Yesterday, the City of Pittsburgh announced that its Paid Sick Days Act (“PSDA”) will become effective on January 11, 2016. As we previously reported, the effective date is occurring 90 days after the Pittsburgh Office of the City Controller (the “Agency”) posted the paid sick leave regulations and notice information for employers on its website

This City of Pittsburgh is moving forward with the PSDA despite a lawsuit that was filed last month challenging the PSDA as unconstitutional and creating a financial hardship.  The lawsuit was filed in the Allegheny Court of Common Pleas by several local businesses and trade groups. A similar lawsuit challenging the constitutionality of the Trenton, NJ paid sick leave law was dismissed earlier this year.  While there has been no resolution to this matter as of yet, we expect this case to move quickly, so stay tuned for further updates. 

The PSDA requires that employers with 15 or more employees provide each eligible employee with one hour of paid sick time for every 35 hours worked in Pittsburgh by the employee, up to 40 hours (i.e., five days) of paid sick leave per year.  Moreover, for the first year the PSDA is in effect, employers with fewer than 15 employees will be required to provide their employees with one hour of unpaid sick leave for every 35 hours worked in Pittsburgh, up to 24 hours (i.e., three days) of unpaid sick leave per year.  After January 11, 2017, employers with fewer than 15 employees will be required to provide paid sick leave at the same accrual rate and up to the same 24-hour cap as set forth during the PSDA’s inaugural year.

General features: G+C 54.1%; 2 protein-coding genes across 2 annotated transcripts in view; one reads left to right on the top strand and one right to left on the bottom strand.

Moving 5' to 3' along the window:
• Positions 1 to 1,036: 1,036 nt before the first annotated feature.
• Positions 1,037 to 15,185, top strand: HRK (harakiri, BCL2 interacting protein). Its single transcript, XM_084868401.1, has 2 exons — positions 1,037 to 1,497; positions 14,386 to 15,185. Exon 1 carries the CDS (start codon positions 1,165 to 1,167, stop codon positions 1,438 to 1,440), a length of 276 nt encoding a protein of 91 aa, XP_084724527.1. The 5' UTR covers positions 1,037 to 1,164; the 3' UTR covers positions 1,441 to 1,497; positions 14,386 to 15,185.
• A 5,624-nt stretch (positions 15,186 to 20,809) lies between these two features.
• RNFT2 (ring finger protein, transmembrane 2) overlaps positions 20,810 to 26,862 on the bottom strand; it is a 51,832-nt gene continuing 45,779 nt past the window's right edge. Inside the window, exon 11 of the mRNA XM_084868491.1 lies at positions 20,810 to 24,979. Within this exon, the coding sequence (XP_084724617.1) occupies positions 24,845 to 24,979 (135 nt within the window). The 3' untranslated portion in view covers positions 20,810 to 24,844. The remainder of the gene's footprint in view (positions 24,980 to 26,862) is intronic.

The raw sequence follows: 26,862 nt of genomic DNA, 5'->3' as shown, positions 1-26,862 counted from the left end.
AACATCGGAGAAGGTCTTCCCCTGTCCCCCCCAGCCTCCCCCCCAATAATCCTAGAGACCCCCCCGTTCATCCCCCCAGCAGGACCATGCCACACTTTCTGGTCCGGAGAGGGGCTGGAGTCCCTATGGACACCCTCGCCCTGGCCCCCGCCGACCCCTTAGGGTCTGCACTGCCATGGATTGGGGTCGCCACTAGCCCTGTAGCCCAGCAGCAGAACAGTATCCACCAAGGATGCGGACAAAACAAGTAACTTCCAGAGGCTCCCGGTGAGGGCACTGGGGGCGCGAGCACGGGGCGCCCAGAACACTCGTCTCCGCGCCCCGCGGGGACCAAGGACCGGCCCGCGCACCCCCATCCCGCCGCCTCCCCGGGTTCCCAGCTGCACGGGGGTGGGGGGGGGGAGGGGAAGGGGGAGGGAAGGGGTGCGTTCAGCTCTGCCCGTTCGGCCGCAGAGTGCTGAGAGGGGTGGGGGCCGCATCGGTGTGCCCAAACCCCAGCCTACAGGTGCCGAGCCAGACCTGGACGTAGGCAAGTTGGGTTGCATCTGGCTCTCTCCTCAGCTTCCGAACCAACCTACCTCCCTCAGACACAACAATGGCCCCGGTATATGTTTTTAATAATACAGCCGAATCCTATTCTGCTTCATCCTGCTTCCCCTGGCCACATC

Beginning on January 11, 2016, employers must comply with the PSDA’s notice and posting requirements.  According to the Agency, employers must post two separate notices in an area that is easily accessible and visible for all employees to see.  The first notice, titled “Pittsburgh Paid Sick Time,” summarizes several substantive topics, including which employees are covered by the PSDA, how much sick time employees will accrue, when employees can use their accrued sick time, compensation for using sick time, employer options for requiring notice and doctor’s notes, the PSDA’s prohibition against retaliation, and employees’ right to file a complaint for alleged violations of the PSDA.  The second notice, titled “Notice to Employees,” contains similar, although not identical, information.  An employer’s failure to comply with the PSDA’s notice requirements may result in penalties of up to $100 for each violation.

Employers with operations in Pittsburgh should review their sick leave or PTO policies immediately to ensure that they meet at least the minimum requirements of the PSDA, including the above notice requirements, prior to January 11, 2016.